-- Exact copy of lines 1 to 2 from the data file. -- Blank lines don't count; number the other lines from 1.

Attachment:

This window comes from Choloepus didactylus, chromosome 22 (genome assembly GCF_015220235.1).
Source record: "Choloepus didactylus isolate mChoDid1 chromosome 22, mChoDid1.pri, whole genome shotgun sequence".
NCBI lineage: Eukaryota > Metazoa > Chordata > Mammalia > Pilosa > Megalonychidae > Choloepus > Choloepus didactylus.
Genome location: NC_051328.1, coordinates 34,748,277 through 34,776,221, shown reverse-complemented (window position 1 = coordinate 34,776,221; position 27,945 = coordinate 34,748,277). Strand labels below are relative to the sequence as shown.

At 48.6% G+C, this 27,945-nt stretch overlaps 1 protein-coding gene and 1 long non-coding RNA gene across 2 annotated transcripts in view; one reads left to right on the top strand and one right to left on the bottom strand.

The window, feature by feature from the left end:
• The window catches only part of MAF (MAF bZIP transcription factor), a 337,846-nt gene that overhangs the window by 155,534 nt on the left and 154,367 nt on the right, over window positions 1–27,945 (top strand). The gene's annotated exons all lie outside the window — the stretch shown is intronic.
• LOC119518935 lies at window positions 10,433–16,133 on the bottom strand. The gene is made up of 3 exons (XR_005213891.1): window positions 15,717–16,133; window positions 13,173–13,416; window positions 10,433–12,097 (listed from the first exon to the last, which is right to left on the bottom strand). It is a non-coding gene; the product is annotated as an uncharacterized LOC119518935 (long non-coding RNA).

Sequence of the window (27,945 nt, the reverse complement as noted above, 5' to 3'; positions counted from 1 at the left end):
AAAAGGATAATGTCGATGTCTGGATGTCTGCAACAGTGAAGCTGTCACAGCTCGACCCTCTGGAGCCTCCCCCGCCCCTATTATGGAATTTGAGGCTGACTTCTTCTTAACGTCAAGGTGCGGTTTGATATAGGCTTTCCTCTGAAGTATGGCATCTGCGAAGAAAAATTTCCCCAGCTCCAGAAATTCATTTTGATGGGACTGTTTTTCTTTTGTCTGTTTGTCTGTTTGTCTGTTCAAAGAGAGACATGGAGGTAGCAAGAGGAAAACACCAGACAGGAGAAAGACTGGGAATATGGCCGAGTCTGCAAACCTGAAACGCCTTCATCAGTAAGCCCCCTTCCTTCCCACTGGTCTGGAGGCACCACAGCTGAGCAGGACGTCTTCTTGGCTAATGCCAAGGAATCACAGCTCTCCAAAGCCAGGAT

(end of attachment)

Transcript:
This window comes from Choloepus didactylus, chromosome 22 (genome assembly GCF_015220235.1).
Source record: "Choloepus didactylus isolate mChoDid1 chromosome 22, mChoDid1.pri, whole genome shotgun sequence".